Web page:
When it comes to learning preferences, NBCT Elizabeth Stein recommends finding a flexible balance. Encourage students to let teachers know how they feel they can best learn in a given situation, while also challenging them to strengthen their ability to learn in other ways.
Teaching and learning in grades 4-8
Teacher Gillian Mertens and her colleagues recommend educators do more than help students debunk social media misinformation they find. Instead, the goal is for students to recognize why the information was believed by so many people, thereby developing greater resistance for themselves.
Tan Huynh has pulled out the essential takeaways from his podcast with education thought leader Dr. Jim Knight about the habits of highly effective instructional coaches. Tan explains how their skills at collaboration also align to the core work of language specialists.
In The Playful Classroom Jed Dearybury and Julie Jones offer a playful guide written in a playful style with all the research and resources to create a classroom where students will be filled with joy as their learning and soft skills skyrocket, writes Laura Von Staden.
Are students becoming more prejudiced and racist, or have students always been this way? In his rural, predominantly white Midwestern town middle school ELA educator Jeremy Hyler felt an urgency to advocate for antiracist teaching practices in his school and community.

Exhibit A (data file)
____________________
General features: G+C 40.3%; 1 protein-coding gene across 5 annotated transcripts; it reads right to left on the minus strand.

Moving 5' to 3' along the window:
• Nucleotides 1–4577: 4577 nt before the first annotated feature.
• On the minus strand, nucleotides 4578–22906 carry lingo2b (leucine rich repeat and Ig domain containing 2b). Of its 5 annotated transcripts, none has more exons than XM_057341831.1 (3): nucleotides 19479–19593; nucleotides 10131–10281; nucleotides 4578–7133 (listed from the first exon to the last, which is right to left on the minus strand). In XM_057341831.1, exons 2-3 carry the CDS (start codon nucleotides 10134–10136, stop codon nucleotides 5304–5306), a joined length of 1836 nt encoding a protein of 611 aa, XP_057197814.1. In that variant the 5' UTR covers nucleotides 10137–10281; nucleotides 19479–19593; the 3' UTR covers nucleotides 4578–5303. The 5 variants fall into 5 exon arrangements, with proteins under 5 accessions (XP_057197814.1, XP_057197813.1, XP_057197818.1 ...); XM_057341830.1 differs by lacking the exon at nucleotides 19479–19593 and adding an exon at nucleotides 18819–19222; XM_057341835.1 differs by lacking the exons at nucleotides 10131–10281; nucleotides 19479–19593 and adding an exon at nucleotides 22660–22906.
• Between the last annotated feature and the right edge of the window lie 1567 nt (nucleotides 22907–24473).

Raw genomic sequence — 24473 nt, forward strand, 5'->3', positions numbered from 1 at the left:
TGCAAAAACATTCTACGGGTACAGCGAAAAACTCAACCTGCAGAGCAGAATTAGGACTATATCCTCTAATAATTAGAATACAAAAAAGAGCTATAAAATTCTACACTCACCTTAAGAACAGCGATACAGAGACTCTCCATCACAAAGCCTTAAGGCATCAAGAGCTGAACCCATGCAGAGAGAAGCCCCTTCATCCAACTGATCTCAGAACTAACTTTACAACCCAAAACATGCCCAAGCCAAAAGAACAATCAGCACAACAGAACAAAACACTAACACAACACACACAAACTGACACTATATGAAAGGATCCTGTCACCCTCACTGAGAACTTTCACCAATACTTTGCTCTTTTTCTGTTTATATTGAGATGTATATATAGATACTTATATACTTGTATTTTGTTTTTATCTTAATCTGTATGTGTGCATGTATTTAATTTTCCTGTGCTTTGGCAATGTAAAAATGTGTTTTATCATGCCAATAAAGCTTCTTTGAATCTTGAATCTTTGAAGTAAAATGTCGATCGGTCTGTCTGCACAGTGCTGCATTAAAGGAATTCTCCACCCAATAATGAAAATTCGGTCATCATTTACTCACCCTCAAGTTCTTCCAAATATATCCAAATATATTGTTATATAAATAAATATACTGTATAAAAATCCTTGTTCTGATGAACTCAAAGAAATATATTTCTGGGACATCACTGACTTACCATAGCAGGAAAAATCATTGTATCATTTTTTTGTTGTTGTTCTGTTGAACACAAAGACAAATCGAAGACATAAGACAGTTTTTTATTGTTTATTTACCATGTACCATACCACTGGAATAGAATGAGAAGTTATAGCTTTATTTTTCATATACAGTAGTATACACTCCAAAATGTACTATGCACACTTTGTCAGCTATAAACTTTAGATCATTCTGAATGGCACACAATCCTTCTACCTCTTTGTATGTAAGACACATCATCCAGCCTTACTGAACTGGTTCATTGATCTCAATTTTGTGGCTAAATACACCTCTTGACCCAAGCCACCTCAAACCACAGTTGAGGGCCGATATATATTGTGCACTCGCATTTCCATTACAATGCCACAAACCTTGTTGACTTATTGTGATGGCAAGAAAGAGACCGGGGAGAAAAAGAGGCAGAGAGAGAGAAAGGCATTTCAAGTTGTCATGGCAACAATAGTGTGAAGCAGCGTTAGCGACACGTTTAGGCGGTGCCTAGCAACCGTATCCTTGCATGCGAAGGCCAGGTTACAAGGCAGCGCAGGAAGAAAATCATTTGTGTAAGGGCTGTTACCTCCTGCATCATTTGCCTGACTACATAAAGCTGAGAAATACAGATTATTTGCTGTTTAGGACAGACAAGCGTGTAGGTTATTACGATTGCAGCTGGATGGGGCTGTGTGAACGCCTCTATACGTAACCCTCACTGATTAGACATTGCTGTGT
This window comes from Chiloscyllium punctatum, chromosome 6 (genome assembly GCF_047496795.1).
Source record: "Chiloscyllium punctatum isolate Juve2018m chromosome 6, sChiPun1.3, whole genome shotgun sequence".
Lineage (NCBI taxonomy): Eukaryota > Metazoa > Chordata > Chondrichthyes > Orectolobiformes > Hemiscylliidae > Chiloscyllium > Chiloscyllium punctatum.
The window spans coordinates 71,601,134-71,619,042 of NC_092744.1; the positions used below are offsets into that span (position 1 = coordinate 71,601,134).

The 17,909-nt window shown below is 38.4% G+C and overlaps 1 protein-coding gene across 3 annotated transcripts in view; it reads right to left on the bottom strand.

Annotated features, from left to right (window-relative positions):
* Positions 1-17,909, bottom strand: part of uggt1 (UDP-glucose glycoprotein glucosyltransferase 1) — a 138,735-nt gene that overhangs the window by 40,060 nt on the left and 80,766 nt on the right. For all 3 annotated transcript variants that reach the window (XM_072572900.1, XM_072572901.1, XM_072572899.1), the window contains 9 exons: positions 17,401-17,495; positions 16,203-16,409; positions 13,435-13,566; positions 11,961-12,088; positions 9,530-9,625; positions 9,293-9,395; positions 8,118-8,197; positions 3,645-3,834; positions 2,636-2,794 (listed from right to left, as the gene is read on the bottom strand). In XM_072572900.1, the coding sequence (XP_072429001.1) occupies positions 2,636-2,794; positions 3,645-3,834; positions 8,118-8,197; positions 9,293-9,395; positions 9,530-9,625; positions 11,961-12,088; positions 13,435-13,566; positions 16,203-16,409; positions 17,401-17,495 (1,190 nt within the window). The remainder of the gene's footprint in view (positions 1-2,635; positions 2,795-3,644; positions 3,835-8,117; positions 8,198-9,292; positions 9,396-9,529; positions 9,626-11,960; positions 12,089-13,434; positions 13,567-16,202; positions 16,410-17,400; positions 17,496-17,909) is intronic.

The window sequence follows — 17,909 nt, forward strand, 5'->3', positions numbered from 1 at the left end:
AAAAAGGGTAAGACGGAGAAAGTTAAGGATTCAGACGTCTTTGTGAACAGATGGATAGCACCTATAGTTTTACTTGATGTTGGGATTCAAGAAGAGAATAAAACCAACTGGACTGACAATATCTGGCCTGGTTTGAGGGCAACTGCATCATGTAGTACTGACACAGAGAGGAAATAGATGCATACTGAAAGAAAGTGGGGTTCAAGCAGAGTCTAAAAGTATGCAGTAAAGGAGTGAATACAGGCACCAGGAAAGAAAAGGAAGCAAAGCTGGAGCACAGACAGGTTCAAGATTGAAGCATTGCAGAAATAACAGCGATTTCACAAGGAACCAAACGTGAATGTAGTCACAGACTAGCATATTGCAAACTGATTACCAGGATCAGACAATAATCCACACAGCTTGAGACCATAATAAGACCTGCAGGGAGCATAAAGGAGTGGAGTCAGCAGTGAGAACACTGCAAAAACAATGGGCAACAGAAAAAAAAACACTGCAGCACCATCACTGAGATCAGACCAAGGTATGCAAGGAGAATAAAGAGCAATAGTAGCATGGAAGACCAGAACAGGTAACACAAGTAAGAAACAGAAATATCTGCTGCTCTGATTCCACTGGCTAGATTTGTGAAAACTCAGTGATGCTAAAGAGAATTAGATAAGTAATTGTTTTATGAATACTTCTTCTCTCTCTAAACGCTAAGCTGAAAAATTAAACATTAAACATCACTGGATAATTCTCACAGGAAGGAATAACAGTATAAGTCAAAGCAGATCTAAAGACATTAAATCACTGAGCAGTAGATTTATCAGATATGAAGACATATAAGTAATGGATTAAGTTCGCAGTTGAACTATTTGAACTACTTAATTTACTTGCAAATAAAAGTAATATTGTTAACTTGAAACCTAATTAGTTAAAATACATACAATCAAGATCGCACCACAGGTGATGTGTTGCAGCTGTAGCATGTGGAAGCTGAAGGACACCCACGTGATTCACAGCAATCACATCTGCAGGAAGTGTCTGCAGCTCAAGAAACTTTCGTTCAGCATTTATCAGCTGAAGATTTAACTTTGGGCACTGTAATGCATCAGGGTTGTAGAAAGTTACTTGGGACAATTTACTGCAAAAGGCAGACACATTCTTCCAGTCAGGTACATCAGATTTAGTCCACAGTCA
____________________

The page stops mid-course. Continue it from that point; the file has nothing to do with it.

Teaching poetry can give students a sense of connection, collaboration, and creativity as they express themselves and read the expressions of others. During National Poetry Month, teacher-author Marilyn Pryle shares fun activities from her classroom that touch on all three.
With her students facing so many pandemic challenges, Michelle Russell decided to say ‘yes’ to as many requests as possible, whether it was late papers, school supplies, or a quick review minutes before a test. Here’s what she’s discovered about the value of answering YES.
Principal and NBCT Rita Platt shares advice for a paradigm shift away from obsessive coverage of content and toward deep and differentiated learning for students who have lived through the months of pandemic schooling. Three questions help us understand what’s essential.
In Forged by Reading: The Power of a Literate Life, Kylene Beers and Bob Probst offer insights and strategies to help teachers consider how reading and writing relate to change, power, and hope. Reviewer Katie Durkin highly recommends the book as a tool to examine practice.
In an era of ‘writing to text’ and responding to prompts, students may not eagerly respond to our invitations to “write free!” ELA teacher and cartoonist David Lee Finkle uses an interest based mapping strategy to convince his writers they have something worth writing about.